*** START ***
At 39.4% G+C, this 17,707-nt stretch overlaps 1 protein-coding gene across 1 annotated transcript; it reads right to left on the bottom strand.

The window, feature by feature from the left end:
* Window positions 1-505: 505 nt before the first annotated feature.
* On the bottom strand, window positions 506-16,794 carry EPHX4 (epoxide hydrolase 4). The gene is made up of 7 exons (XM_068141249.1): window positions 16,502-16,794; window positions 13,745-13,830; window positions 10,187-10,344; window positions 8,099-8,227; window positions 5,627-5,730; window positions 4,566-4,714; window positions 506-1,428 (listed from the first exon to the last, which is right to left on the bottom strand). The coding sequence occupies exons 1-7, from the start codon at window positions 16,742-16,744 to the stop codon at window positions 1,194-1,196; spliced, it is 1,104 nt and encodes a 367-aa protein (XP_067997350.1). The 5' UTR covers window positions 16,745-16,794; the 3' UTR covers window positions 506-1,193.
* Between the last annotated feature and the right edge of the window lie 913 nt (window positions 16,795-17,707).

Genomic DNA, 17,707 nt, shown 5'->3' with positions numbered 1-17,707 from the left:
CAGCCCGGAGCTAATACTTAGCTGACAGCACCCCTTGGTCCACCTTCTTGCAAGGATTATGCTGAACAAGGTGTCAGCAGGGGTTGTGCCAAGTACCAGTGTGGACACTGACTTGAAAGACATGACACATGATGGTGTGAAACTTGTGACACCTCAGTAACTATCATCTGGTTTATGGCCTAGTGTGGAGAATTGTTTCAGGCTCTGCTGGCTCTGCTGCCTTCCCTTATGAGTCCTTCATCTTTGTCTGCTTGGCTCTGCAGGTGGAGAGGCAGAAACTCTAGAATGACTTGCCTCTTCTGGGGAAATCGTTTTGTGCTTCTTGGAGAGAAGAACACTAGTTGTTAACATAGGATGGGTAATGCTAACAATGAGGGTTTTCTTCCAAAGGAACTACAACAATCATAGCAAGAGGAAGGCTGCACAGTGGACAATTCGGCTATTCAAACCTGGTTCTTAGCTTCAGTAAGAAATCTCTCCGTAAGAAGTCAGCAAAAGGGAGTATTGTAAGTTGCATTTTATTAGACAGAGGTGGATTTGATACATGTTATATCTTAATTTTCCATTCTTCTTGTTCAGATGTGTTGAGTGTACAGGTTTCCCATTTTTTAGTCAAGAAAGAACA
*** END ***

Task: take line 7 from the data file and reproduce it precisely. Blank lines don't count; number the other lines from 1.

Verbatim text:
CAGCCCGGAGCTAATACTTAGCTGACAGCACCCCTTGGTCCACCTTCTTGCAAGGATTATGCTGAACAAGGTGTCAGCAGGGGTTGTGCCAAGTACCAGTGTGGACACTGACTTGAAAGACATGACACATGATGGTGTGAAACTTGTGACACCTCAGTAACTATCATCTGGTTTATGGCCTAGTGTGGAGAATTGTTTCAGGCTCTGCTGGCTCTGCTGCCTTCCCTTATGAGTCCTTCATCTTTGTCTGCTTGGCTCTGCAGGTGGAGAGGCAGAAACTCTAGAATGACTTGCCTCTTCTGGGGAAATCGTTTTGTGCTTCTTGGAGAGAAGAACACTAGTTGTTAACATAGGATGGGTAATGCTAACAATGAGGGTTTTCTTCCAAAGGAACTACAACAATCATAGCAAGAGGAAGGCTGCACAGTGGACAATTCGGCTATTCAAACCTGGTTCTTAGCTTCAGTAAGAAATCTCTCCGTAAGAAGTCAGCAAAAGGGAGTATTGTAAGTTGCATTTTATTAGACAGAGGTGGATTTGATACATGTTATATCTTAATTTTCCATTCTTCTTGTTCAGATGTGTTGAGTGTACAGGTTTCCCATTTTTTAGTCAAGAAAGAACA